The Black Hole

One of the many books I read whilst sitting on loungers by various pools or on beaches during the long holiday was about the Indian Mutiny or the First War of Independence as the Indians call it. The book was The Siege of Krishnapur by J.G. Farrell which won the Booker Prize in 1974. Tragically the poor guy drowned in a fishing accident at the age of 44 and only wrote 7 books. Let me say I don’t usually read Booker prize winners but this one was really good. As one later reviewer said there is no way that this or any other book written about the Indian Mutiny from a British prospective would ever be considered for a Booker prize now due to our obsession with political correctness.

Anyway I digress as the the black hole in question has nothing to do with Calcutta or the British Empire.

I must apologise for missing doing a post yesterday. I am sorry to say I became socially confused ( in the Navy the officers become socially confused with drink and ratings get pissed) by the time I normally write the blog and felt the better part of valour was  not to write a load of nonsense though some of you might feel I do that everyday anyway.

The day had started so well with my first visit to the Martina Franca Wednesday market for a very long time. It was nice that the various stall holders I frequent had not forgotten me and indeed asked how the vacation had gone etc. However things started to go downhill with an invitation for lunch which turned into quite a liquid affair. From there the bar seemed to beckon and that as they say was that.

There was however a genuine purpose to the lunch as it was to talk about our Pozzo Nero ( black hole) . Here in Puglia the pozzo nero is where all the household grey water and toilets empty into. In the old days it was just that a hole in the ground by these days it is tank with soak away and biological stuff to aid the disposal.

Ours is one from the old days and is not doing so well now. It should have been upgraded when we bought the place it seems but hey ho it never got done.  So the plumber who had been to the house to fix a problem with the drain said the time had come to put a proper tank in and place it not alongside the house where hauntingly the pozzo nero is at the moment, but a good 200 metres away down the hill.  It was lucky that the wine did flow quite freely. My Italian definitely improves with lubrication but more importantly for some reason Italians actually begin to understand what I am saying rather than just sitting looking confused by the jumble of words I am sprouting.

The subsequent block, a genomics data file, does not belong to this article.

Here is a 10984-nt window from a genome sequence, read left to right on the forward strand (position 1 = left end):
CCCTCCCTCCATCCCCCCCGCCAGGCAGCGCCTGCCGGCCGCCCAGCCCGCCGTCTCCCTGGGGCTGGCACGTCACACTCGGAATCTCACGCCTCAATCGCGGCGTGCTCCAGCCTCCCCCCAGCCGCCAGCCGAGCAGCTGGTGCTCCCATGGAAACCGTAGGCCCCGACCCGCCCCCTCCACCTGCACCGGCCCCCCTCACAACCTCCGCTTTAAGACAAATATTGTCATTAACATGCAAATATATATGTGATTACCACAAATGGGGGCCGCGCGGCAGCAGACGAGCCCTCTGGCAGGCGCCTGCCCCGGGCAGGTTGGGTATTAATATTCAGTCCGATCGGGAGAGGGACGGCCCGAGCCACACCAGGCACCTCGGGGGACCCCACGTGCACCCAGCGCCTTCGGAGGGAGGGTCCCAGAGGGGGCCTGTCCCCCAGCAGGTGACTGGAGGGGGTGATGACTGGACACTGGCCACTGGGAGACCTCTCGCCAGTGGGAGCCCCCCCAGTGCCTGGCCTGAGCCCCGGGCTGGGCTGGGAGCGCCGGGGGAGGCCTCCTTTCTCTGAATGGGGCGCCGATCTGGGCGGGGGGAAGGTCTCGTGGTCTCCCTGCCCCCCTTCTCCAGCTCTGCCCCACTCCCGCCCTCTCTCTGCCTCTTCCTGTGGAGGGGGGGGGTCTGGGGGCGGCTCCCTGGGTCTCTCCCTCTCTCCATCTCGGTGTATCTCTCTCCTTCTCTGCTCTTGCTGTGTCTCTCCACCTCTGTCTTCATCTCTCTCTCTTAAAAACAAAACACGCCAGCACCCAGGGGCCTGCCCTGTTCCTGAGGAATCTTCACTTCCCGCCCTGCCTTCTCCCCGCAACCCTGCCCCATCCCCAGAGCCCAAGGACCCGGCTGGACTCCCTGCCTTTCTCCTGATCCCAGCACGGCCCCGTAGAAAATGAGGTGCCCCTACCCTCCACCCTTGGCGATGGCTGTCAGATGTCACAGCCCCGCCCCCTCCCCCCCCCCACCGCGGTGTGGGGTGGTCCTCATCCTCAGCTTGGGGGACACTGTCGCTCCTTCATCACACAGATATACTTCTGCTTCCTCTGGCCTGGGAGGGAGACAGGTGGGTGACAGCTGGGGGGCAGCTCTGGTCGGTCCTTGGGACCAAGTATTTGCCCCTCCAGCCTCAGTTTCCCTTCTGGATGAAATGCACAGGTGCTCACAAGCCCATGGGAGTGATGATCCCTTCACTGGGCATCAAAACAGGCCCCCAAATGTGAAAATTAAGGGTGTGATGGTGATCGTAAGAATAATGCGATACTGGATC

So we were able to have a good discussion about a subject that I would have struggled with before lunch as I seemed to be able to follow what they were saying and they answered questions I asked which is a rarity on normal days.

Apparently even with our ancient system we should have been having it emptied every year and haven’t been. Hence the trouble with the drain and the worry as to where the overflow might be going with the house so near. By then I needed another drink I have to say as it all sounded rather nasty as we sleep in the downstairs guest rooms when no one is staying with us.

When we lived in Ipplepen , Devon in the late 1990’s all the houses including ours had septic tanks and soak aways so we are not new to the concept. There a guy under contract came once a year and emptied it using a suction pipe to draw it up into a big tank on the back of his truck . He charge £80 a year for doing it I remember.